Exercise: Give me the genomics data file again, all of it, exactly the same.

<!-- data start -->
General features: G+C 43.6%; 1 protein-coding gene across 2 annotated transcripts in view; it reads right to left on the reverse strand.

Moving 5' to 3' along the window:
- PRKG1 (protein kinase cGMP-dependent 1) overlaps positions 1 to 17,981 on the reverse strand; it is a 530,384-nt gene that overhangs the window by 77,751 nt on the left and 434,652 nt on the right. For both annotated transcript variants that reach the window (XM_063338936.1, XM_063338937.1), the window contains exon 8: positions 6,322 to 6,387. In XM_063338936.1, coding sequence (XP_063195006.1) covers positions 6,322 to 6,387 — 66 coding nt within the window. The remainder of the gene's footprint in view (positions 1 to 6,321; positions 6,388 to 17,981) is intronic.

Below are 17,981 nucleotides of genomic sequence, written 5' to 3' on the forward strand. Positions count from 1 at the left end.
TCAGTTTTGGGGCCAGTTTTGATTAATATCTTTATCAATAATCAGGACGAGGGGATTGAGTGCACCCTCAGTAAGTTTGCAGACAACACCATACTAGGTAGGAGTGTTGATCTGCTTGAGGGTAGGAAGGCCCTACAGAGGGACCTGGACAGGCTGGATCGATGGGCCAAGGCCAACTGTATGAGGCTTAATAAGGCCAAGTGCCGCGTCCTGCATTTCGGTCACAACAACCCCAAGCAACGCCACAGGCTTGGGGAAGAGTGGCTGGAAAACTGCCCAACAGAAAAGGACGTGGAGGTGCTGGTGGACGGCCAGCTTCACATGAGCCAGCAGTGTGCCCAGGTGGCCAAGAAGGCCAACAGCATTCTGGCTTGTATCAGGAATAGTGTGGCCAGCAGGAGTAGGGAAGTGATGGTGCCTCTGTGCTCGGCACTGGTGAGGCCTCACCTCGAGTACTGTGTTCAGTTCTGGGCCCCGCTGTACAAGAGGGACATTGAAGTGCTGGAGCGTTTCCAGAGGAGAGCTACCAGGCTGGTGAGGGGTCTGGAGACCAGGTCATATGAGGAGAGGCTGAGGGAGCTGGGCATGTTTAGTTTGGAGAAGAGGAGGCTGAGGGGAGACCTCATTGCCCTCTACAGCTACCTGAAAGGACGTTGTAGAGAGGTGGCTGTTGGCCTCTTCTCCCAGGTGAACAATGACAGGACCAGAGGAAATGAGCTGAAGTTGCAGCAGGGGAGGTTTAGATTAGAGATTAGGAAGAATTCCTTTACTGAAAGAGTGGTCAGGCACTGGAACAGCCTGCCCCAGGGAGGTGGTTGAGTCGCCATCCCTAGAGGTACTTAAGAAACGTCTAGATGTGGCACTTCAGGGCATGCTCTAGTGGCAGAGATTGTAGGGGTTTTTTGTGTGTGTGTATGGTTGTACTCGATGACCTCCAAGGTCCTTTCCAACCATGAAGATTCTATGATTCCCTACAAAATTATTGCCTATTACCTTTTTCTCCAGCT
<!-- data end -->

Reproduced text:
General features: G+C 43.6%; 1 protein-coding gene across 2 annotated transcripts in view; it reads right to left on the reverse strand.

Moving 5' to 3' along the window:
- PRKG1 (protein kinase cGMP-dependent 1) overlaps positions 1 to 17,981 on the reverse strand; it is a 530,384-nt gene that overhangs the window by 77,751 nt on the left and 434,652 nt on the right. For both annotated transcript variants that reach the window (XM_063338936.1, XM_063338937.1), the window contains exon 8: positions 6,322 to 6,387. In XM_063338936.1, coding sequence (XP_063195006.1) covers positions 6,322 to 6,387 — 66 coding nt within the window. The remainder of the gene's footprint in view (positions 1 to 6,321; positions 6,388 to 17,981) is intronic.

Below are 17,981 nucleotides of genomic sequence, written 5' to 3' on the forward strand. Positions count from 1 at the left end.
TCAGTTTTGGGGCCAGTTTTGATTAATATCTTTATCAATAATCAGGACGAGGGGATTGAGTGCACCCTCAGTAAGTTTGCAGACAACACCATACTAGGTAGGAGTGTTGATCTGCTTGAGGGTAGGAAGGCCCTACAGAGGGACCTGGACAGGCTGGATCGATGGGCCAAGGCCAACTGTATGAGGCTTAATAAGGCCAAGTGCCGCGTCCTGCATTTCGGTCACAACAACCCCAAGCAACGCCACAGGCTTGGGGAAGAGTGGCTGGAAAACTGCCCAACAGAAAAGGACGTGGAGGTGCTGGTGGACGGCCAGCTTCACATGAGCCAGCAGTGTGCCCAGGTGGCCAAGAAGGCCAACAGCATTCTGGCTTGTATCAGGAATAGTGTGGCCAGCAGGAGTAGGGAAGTGATGGTGCCTCTGTGCTCGGCACTGGTGAGGCCTCACCTCGAGTACTGTGTTCAGTTCTGGGCCCCGCTGTACAAGAGGGACATTGAAGTGCTGGAGCGTTTCCAGAGGAGAGCTACCAGGCTGGTGAGGGGTCTGGAGACCAGGTCATATGAGGAGAGGCTGAGGGAGCTGGGCATGTTTAGTTTGGAGAAGAGGAGGCTGAGGGGAGACCTCATTGCCCTCTACAGCTACCTGAAAGGACGTTGTAGAGAGGTGGCTGTTGGCCTCTTCTCCCAGGTGAACAATGACAGGACCAGAGGAAATGAGCTGAAGTTGCAGCAGGGGAGGTTTAGATTAGAGATTAGGAAGAATTCCTTTACTGAAAGAGTGGTCAGGCACTGGAACAGCCTGCCCCAGGGAGGTGGTTGAGTCGCCATCCCTAGAGGTACTTAAGAAACGTCTAGATGTGGCACTTCAGGGCATGCTCTAGTGGCAGAGATTGTAGGGGTTTTTTGTGTGTGTGTATGGTTGTACTCGATGACCTCCAAGGTCCTTTCCAACCATGAAGATTCTATGATTCCCTACAAAATTATTGCCTATTACCTTTTTCTCCAGCT